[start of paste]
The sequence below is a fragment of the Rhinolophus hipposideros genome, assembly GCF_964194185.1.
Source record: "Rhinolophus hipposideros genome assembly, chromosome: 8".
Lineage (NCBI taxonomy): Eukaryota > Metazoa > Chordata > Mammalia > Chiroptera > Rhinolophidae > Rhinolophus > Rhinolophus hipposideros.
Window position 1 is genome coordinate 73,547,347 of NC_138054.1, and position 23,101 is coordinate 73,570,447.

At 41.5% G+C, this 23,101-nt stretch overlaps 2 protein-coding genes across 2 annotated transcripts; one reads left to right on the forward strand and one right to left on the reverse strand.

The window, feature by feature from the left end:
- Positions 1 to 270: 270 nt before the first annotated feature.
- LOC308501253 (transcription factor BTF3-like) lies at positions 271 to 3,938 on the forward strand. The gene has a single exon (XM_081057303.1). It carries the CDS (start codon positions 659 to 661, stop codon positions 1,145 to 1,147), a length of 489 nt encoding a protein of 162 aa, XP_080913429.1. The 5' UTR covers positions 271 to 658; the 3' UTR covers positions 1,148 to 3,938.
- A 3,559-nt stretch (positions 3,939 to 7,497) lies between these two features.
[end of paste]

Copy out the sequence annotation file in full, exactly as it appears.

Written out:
The sequence below is a fragment of the Rhinolophus hipposideros genome, assembly GCF_964194185.1.
Source record: "Rhinolophus hipposideros genome assembly, chromosome: 8".
Lineage (NCBI taxonomy): Eukaryota > Metazoa > Chordata > Mammalia > Chiroptera > Rhinolophidae > Rhinolophus > Rhinolophus hipposideros.
Window position 1 is genome coordinate 73,547,347 of NC_138054.1, and position 23,101 is coordinate 73,570,447.

At 41.5% G+C, this 23,101-nt stretch overlaps 2 protein-coding genes across 2 annotated transcripts; one reads left to right on the forward strand and one right to left on the reverse strand.

The window, feature by feature from the left end:
- Positions 1 to 270: 270 nt before the first annotated feature.
- LOC308501253 (transcription factor BTF3-like) lies at positions 271 to 3,938 on the forward strand. The gene has a single exon (XM_081057303.1). It carries the CDS (start codon positions 659 to 661, stop codon positions 1,145 to 1,147), a length of 489 nt encoding a protein of 162 aa, XP_080913429.1. The 5' UTR covers positions 271 to 658; the 3' UTR covers positions 1,148 to 3,938.
- A 3,559-nt stretch (positions 3,939 to 7,497) lies between these two features.